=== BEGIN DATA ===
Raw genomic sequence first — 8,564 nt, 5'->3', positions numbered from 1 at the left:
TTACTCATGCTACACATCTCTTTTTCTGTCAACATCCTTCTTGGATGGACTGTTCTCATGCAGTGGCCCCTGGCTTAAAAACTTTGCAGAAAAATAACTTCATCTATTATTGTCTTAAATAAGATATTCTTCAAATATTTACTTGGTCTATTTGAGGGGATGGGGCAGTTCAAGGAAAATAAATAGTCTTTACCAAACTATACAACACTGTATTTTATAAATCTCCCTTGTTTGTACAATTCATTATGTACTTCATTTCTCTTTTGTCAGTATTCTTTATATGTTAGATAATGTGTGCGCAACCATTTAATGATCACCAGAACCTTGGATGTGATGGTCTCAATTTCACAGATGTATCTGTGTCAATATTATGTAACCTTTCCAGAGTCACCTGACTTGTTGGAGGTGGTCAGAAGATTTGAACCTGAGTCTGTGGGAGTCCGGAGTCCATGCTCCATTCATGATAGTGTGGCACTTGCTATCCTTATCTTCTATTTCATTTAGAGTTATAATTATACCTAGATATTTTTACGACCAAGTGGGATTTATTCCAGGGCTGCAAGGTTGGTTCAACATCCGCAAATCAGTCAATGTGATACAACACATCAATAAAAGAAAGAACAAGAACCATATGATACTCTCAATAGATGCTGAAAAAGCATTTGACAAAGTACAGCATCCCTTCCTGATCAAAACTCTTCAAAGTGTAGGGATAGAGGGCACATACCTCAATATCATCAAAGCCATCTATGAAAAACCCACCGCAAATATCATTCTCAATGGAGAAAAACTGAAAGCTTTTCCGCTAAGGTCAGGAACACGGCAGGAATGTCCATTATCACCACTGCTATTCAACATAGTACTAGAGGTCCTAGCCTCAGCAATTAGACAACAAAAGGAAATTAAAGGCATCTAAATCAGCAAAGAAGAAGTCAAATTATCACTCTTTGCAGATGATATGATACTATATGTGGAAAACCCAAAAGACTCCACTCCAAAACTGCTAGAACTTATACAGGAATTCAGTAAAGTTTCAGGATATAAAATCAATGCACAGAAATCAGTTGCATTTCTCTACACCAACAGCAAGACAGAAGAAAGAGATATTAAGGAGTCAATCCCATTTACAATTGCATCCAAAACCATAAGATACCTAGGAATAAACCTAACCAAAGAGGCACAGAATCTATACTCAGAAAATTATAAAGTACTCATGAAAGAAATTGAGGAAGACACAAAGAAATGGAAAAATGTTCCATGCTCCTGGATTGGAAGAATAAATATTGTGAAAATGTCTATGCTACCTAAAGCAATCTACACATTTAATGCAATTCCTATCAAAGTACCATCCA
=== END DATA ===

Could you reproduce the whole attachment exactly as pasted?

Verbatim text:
Raw genomic sequence first — 8,564 nt, 5'->3', positions numbered from 1 at the left:
TTACTCATGCTACACATCTCTTTTTCTGTCAACATCCTTCTTGGATGGACTGTTCTCATGCAGTGGCCCCTGGCTTAAAAACTTTGCAGAAAAATAACTTCATCTATTATTGTCTTAAATAAGATATTCTTCAAATATTTACTTGGTCTATTTGAGGGGATGGGGCAGTTCAAGGAAAATAAATAGTCTTTACCAAACTATACAACACTGTATTTTATAAATCTCCCTTGTTTGTACAATTCATTATGTACTTCATTTCTCTTTTGTCAGTATTCTTTATATGTTAGATAATGTGTGCGCAACCATTTAATGATCACCAGAACCTTGGATGTGATGGTCTCAATTTCACAGATGTATCTGTGTCAATATTATGTAACCTTTCCAGAGTCACCTGACTTGTTGGAGGTGGTCAGAAGATTTGAACCTGAGTCTGTGGGAGTCCGGAGTCCATGCTCCATTCATGATAGTGTGGCACTTGCTATCCTTATCTTCTATTTCATTTAGAGTTATAATTATACCTAGATATTTTTACGACCAAGTGGGATTTATTCCAGGGCTGCAAGGTTGGTTCAACATCCGCAAATCAGTCAATGTGATACAACACATCAATAAAAGAAAGAACAAGAACCATATGATACTCTCAATAGATGCTGAAAAAGCATTTGACAAAGTACAGCATCCCTTCCTGATCAAAACTCTTCAAAGTGTAGGGATAGAGGGCACATACCTCAATATCATCAAAGCCATCTATGAAAAACCCACCGCAAATATCATTCTCAATGGAGAAAAACTGAAAGCTTTTCCGCTAAGGTCAGGAACACGGCAGGAATGTCCATTATCACCACTGCTATTCAACATAGTACTAGAGGTCCTAGCCTCAGCAATTAGACAACAAAAGGAAATTAAAGGCATCTAAATCAGCAAAGAAGAAGTCAAATTATCACTCTTTGCAGATGATATGATACTATATGTGGAAAACCCAAAAGACTCCACTCCAAAACTGCTAGAACTTATACAGGAATTCAGTAAAGTTTCAGGATATAAAATCAATGCACAGAAATCAGTTGCATTTCTCTACACCAACAGCAAGACAGAAGAAAGAGATATTAAGGAGTCAATCCCATTTACAATTGCATCCAAAACCATAAGATACCTAGGAATAAACCTAACCAAAGAGGCACAGAATCTATACTCAGAAAATTATAAAGTACTCATGAAAGAAATTGAGGAAGACACAAAGAAATGGAAAAATGTTCCATGCTCCTGGATTGGAAGAATAAATATTGTGAAAATGTCTATGCTACCTAAAGCAATCTACACATTTAATGCAATTCCTATCAAAGTACCATCCA